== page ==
Five insiders’ TV views
Have we grown tired of all the breathless references to the current state of television as a second Golden Age? Maybe so, but whatever you want to call it, there is no fatigue with the wealth of quality programming that has arisen over the last few years on so many platforms — from streaming services such as Netflix and Amazon, to basic cable, to premium cable and, yes, even the resurgence of network series.
And while the multitude of platforms increases the quantity of programming, that golden sheen shining so brightly from our screens is largely because of the show runners, the executive producers who generally create the series and oversee the writing. For this year’s Emmy Roundtable, the Envelope invited some of the most distinguished in the business: Robert King (co-creator with his wife, Michelle, of CBS’ “The Good Wife”), Mark Duplass (co-creator with his brother, Jay, of HBO’s “Togetherness”), Jill Soloway (Amazon’s “Transparent”), John Ridley (ABC’s “American Crime”) and Peter Gould (co-creator with Vince Gilligan of AMC’s “Better Call Saul”) for a conversation that included the influence of streaming, TV versus film and authenticity in the writing.
Here are edited excerpts from that April conversation at The Times. Robert, as someone who is doing a series that was considered kind of a boutique show for CBS, where the bar for ratings was much higher, what’s been the benefit of the new streaming and Netflix, Amazon models?
Robert King: CBS has “NCIS,” which has got, like, triple our audience, and also the demographic question is always very difficult for network shows. So the very fact that we’re streaming, that they make so much money in syndication with streaming on Amazon, I think extends the life of the show. Also, creatively, it’s given us more freedom. We don’t get the talk that, “You’ve got to reach out to the younger audience. You’ve got to do this, you’ve got to do that, or you’re going to be dead in a year.” It really frees us up. We don’t get notes from the network anymore. John, you’ve been around television for a long time — there was a slight sidetrack into film when you won an Academy Award for “12 Years a Slave” — but this is a very different situation than what you’ve seen in the past.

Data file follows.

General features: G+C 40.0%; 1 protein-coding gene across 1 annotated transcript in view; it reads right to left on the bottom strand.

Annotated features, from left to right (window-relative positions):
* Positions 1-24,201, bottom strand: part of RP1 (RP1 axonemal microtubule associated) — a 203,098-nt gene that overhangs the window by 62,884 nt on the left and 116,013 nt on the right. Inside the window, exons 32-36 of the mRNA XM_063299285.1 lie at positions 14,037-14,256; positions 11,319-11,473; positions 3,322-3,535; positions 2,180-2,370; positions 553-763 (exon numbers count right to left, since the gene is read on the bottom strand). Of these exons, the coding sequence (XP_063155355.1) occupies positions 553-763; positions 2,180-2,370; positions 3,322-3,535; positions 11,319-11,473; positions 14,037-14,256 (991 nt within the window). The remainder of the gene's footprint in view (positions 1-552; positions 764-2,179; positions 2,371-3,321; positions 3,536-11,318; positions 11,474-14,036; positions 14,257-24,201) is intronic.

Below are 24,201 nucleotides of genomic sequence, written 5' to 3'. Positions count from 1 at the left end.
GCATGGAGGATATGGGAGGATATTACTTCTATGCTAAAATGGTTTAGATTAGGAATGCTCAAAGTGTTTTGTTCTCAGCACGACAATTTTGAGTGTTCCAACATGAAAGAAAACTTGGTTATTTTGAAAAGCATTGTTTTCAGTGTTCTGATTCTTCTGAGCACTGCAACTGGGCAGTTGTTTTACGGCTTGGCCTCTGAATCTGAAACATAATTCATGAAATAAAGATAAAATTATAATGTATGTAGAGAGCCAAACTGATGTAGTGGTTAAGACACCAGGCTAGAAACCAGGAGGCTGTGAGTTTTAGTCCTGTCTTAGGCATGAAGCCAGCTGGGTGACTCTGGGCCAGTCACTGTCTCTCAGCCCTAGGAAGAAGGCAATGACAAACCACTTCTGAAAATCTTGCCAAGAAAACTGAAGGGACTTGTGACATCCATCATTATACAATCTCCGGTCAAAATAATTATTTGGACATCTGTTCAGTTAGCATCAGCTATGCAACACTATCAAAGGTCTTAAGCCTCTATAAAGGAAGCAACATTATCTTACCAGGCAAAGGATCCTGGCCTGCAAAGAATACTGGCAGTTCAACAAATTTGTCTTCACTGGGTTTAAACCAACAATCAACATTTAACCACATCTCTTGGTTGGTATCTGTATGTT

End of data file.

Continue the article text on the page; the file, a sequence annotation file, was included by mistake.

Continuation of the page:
John Ridley: It is, but as you were saying, the metrics have changed and the — I don’t want to say the competition has changed, because when all of these spaces are making everybody elevate their game, it’s not really competition. It’s very supportive. So when folks at the network are looking at what’s going on in streaming, what’s going on in cable and, quite frankly, what’s going on on other broadcast networks, and saying, “We need to get to a place where it’s not solely about the numbers but it’s about having some kind of a cultural density,” it’s an amazing benefit for us. Mark, you come to this from independent film, and your show, “Togetherness,” really preserves that intimacy that you have in all of your movies. What was the process in adapting that sort of sensibility to episodic television?
Mark Duplass: It was pretty seamless. They knew exactly who we were — we had already made about six movies, so we didn’t have to explain it to them. We could just say, “The types of things we make are
[ what we want to make here. Is that what you guys want to do?” And they said, “Yes.” And then, honestly, they were helpful on the growth we had as storytellers and the sort of long narrative form of dealing with four hours of content as opposed to an hour and a half. They would ring our bell a couple of times and say, “You know what? You’re thinking like a 90-minute filmmaker. You’re trying to close this stuff out. Open your world. Put this in and throw more balls in the air.” And they were right most of the time. It was really good.
Jill, you won a Golden Globe for “Transparent.” It’s really a game changer in terms of subject matter. What do you do to make sure that you’re getting it right?
Jill Soloway: When I first came up with the idea, I was really responding to what was happening in my life. My own parent came out as trans. I had that sort of feeling like, “I’ve got to tell this story.” I was really very uneducated about the world of trans folk. If you read the pilot, it has the [main character’s] name Mort all the way through, and we never really used Mort again. We started calling her Maura because by the time we got to Episode 2, we really understood that she was Maura and that she had always been Maura since she was born, that Mort had been a performance she had been doing, a costume she had been wearing. That was a learning curve for me in Year 1. I mean, understanding the difference between crossdressers and transwomen, that was a learning curve. We brought in lots of trans people, consultants, did all the research that we could to really get it right, because we felt that this was going to be the first real portrayal of a trans person in a family, and we wanted it to be right.